Author: Katz Marion Holmes
Number Of Pages: 320
Details: Product Description
It is widely held today that classical Islamic law frees wives from any obligation to do housework. Wives’ purported exemption from domestic labor became a talking point among Muslims responding to Orientalist stereotypes of the “oppressed Muslim woman” by the late nineteenth century, and it has been a prominent motif in writings by Muslim feminists in the United States since the 1980s.
In Wives and Work, Marion Holmes Katz offers a new account of debates on wives’ domestic labor that recasts the historical relationship between Islamic law and ethics. She reconstructs a complex discussion among Sunni legal scholars of the ninth to fourteenth centuries CE and examines its wide-ranging implications. As early as the ninth century, the prevalent doctrine that wives had no legal duty to do housework stood in conflict with what most scholars understood to be morally and religiously right. Scholars’ efforts to resolve this tension ranged widely, from drawing a clear distinction between legal claims and ethical ideals to seeking a synthesis of the two. Katz positions legal discussion within a larger landscape of Islamic normative discourse, emphasizing how legal models diverge from, but can sometimes be informed by, philosophical ethics. Through the lens of wives’ domestic labor, this book sheds new light on notions of family, labor, and gendered personhood as well as the interplay between legal and ethical doctrines in Islamic thought.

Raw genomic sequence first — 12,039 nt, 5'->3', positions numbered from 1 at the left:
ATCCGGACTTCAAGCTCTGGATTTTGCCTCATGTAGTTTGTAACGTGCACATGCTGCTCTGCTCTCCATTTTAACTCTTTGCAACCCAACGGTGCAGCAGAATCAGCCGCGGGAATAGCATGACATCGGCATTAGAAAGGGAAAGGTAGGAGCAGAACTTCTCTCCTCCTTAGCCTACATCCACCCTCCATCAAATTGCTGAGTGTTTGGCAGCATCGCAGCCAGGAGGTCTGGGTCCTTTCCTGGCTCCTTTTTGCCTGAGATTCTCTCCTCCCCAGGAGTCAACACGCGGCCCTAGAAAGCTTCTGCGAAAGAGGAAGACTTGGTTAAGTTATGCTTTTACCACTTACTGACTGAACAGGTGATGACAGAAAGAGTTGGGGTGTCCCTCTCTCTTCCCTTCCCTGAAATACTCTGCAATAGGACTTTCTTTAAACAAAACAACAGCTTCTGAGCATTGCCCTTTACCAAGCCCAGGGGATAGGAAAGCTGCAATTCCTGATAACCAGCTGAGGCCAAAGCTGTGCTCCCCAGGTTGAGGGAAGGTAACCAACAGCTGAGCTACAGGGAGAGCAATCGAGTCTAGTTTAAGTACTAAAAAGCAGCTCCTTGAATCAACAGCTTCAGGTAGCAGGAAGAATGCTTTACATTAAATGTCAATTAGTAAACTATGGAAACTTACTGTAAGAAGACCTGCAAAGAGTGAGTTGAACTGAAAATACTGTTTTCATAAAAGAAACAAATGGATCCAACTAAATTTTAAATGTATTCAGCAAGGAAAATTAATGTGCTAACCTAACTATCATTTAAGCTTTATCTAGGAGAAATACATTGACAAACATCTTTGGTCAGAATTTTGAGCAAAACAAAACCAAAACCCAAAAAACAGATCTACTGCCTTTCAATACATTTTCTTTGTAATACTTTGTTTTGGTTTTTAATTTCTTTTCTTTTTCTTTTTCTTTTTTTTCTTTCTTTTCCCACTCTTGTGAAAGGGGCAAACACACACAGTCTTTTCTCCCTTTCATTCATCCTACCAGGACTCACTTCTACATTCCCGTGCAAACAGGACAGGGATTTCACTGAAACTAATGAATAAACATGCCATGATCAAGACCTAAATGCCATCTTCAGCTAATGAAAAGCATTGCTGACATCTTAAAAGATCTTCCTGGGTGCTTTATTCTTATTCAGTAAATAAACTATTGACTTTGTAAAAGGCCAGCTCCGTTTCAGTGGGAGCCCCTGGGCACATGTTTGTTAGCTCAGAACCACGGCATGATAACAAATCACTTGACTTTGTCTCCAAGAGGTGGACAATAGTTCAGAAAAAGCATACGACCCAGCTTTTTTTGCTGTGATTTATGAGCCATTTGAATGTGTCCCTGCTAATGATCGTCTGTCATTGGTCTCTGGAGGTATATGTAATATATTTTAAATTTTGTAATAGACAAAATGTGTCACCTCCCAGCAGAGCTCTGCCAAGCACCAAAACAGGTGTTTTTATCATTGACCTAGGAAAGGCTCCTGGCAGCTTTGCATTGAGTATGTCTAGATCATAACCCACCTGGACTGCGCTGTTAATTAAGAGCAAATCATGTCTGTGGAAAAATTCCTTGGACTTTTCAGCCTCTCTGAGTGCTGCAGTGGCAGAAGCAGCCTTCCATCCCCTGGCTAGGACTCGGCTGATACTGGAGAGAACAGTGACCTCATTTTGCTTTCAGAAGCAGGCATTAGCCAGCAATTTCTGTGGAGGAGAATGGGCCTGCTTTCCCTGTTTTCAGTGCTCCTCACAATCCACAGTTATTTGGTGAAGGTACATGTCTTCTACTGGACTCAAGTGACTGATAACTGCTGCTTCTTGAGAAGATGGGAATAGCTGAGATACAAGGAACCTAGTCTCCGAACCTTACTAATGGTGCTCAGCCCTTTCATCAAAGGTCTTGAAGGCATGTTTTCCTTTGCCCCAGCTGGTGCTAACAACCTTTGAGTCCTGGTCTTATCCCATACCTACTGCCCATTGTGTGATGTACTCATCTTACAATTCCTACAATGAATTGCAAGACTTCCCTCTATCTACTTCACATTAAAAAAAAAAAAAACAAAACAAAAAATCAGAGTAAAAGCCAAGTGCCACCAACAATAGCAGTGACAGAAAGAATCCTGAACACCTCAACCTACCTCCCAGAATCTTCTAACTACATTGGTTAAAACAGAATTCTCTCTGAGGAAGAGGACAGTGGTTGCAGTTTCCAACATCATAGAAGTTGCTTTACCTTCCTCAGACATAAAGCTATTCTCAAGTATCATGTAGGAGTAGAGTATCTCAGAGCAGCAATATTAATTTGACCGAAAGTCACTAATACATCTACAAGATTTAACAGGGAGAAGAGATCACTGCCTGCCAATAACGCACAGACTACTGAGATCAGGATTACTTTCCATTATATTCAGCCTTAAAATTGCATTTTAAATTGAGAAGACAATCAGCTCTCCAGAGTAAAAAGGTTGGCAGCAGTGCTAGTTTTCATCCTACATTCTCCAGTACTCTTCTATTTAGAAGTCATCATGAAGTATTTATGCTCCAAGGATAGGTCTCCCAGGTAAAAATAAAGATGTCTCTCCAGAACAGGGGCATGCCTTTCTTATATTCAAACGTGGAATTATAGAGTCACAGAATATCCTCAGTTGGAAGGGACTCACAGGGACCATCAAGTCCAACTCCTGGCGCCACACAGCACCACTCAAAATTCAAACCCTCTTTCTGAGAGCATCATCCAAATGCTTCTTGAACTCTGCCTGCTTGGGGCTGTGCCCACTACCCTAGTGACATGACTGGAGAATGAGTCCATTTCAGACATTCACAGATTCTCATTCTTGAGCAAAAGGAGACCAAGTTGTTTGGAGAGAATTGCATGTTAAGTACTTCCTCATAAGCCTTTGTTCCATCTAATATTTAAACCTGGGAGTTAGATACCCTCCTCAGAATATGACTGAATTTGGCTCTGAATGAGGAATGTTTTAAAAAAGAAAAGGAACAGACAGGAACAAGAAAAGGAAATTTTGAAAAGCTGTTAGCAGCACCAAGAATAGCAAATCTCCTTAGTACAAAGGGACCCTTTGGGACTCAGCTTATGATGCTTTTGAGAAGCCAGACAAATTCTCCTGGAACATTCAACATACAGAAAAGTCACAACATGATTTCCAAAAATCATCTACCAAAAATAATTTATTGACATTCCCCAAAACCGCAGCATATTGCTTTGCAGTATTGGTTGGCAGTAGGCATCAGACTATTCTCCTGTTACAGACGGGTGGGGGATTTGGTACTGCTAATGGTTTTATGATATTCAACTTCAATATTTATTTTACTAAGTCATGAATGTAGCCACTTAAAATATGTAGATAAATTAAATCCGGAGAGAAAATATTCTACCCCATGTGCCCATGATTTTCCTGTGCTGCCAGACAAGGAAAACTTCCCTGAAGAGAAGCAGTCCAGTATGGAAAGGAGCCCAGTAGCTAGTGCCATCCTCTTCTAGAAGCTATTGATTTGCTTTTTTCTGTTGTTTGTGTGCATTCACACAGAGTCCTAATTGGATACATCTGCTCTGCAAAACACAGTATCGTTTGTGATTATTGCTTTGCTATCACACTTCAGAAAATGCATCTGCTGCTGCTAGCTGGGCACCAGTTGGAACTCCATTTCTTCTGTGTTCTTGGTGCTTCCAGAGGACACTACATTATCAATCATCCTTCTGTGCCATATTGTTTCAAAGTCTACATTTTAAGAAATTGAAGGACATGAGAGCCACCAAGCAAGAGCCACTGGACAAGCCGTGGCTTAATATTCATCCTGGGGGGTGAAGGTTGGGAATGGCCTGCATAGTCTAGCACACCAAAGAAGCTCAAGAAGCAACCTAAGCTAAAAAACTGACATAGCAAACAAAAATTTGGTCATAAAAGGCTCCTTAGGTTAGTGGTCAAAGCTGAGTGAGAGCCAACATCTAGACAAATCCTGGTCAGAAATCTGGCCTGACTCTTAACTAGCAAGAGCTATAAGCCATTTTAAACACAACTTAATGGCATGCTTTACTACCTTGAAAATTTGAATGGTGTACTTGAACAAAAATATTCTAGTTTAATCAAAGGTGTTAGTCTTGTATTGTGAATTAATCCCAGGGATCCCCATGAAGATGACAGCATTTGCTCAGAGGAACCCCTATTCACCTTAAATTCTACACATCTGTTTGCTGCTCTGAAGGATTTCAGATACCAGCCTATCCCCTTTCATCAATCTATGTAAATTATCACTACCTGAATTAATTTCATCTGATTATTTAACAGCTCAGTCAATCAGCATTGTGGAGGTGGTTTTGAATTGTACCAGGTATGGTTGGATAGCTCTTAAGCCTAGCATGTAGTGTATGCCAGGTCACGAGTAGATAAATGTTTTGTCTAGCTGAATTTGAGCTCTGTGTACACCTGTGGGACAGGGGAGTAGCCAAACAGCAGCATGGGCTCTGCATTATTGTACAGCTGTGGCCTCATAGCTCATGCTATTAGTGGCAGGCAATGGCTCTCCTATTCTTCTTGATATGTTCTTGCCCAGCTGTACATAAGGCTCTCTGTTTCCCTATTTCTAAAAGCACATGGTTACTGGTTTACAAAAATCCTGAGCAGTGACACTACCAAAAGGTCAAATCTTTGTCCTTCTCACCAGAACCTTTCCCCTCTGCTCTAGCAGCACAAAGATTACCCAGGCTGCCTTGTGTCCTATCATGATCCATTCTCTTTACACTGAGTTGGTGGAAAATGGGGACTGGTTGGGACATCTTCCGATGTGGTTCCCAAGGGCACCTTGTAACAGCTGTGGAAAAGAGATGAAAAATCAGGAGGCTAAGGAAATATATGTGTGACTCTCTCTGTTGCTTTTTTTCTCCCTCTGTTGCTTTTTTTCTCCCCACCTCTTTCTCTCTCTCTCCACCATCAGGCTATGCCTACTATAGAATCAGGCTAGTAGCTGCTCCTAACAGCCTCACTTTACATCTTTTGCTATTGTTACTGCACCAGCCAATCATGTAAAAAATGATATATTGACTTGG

Written by one of the best Islamic studies scholars working today, this is a clear, well-organized, amply documented, and nuanced account of how Muslim jurists dealt with the question of wives’ domestic responsibilities, illustrating brilliantly that jurisprudence was only one among many authoritative ‘religious’ discourses. — Kecia Ali, author of Marriage and Slavery in Early Islam
This groundbreaking book makes a significant contribution to the already-rich field of medieval Islamic ethics and law; moreover, Katz’s nuanced approach to the many valences of domestic labor has important implications for our understanding of medieval Islamic piety, particularly how pious norms are shaped by class, gender, and social status. — Karen Bauer, author of Gender Hierarchy in the Qur’an: Medieval Interpretations, Modern Responses
Why should a wife do housework for free? In this illuminating book, Marion Katz analyzes in depth medieval Muslim intellectuals’ nuanced answers to this fundamental question. She demonstrates how they distinguished ethical duties from legal obligations and ultimately reimagined the meaning of marriage and the value of service. An exciting contribution to scholarship on Islamic law and gendered labor. — Leor Halevi, author of Modern Things on Trial: Islam’s Global and Material Reformation in the Age of Rida, 1865–1935
About the Author
Marion Holmes Katz is a professor of Middle Eastern and Islamic studies at New York University. Her books include The Birth of the Prophet Muhammad: Devotional Piety in Sunni Islam (2007), Prayer in Islamic Thought and Practice (2013), and Women in the Mosque: A History of Legal Thought and Social Practice (Columbia, 2014).
Release Date: 14-10-2022
Package Dimensions: 20x228x510